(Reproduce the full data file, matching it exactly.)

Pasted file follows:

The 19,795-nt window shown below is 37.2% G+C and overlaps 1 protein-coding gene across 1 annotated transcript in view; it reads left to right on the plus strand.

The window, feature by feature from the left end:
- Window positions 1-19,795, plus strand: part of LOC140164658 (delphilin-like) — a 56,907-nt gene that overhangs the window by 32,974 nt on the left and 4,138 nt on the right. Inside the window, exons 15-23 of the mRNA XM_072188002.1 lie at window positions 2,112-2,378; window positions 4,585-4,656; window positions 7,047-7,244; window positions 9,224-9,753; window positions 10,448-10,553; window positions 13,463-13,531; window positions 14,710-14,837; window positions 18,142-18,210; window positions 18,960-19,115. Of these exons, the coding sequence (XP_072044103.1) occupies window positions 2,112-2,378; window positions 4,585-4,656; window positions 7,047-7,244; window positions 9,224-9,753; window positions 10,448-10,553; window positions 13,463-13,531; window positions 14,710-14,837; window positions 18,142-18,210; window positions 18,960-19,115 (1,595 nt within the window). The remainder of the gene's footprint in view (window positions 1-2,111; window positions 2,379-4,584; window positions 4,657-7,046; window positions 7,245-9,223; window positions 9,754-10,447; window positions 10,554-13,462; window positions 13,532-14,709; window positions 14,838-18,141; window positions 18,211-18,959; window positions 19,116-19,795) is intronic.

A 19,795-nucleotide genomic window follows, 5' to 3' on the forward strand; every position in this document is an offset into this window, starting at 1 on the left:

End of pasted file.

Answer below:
The 19,795-nt window shown below is 37.2% G+C and overlaps 1 protein-coding gene across 1 annotated transcript in view; it reads left to right on the plus strand.

The window, feature by feature from the left end:
- Window positions 1-19,795, plus strand: part of LOC140164658 (delphilin-like) — a 56,907-nt gene that overhangs the window by 32,974 nt on the left and 4,138 nt on the right. Inside the window, exons 15-23 of the mRNA XM_072188002.1 lie at window positions 2,112-2,378; window positions 4,585-4,656; window positions 7,047-7,244; window positions 9,224-9,753; window positions 10,448-10,553; window positions 13,463-13,531; window positions 14,710-14,837; window positions 18,142-18,210; window positions 18,960-19,115. Of these exons, the coding sequence (XP_072044103.1) occupies window positions 2,112-2,378; window positions 4,585-4,656; window positions 7,047-7,244; window positions 9,224-9,753; window positions 10,448-10,553; window positions 13,463-13,531; window positions 14,710-14,837; window positions 18,142-18,210; window positions 18,960-19,115 (1,595 nt within the window). The remainder of the gene's footprint in view (window positions 1-2,111; window positions 2,379-4,584; window positions 4,657-7,046; window positions 7,245-9,223; window positions 9,754-10,447; window positions 10,554-13,462; window positions 13,532-14,709; window positions 14,838-18,141; window positions 18,211-18,959; window positions 19,116-19,795) is intronic.

A 19,795-nucleotide genomic window follows, 5' to 3' on the forward strand; every position in this document is an offset into this window, starting at 1 on the left: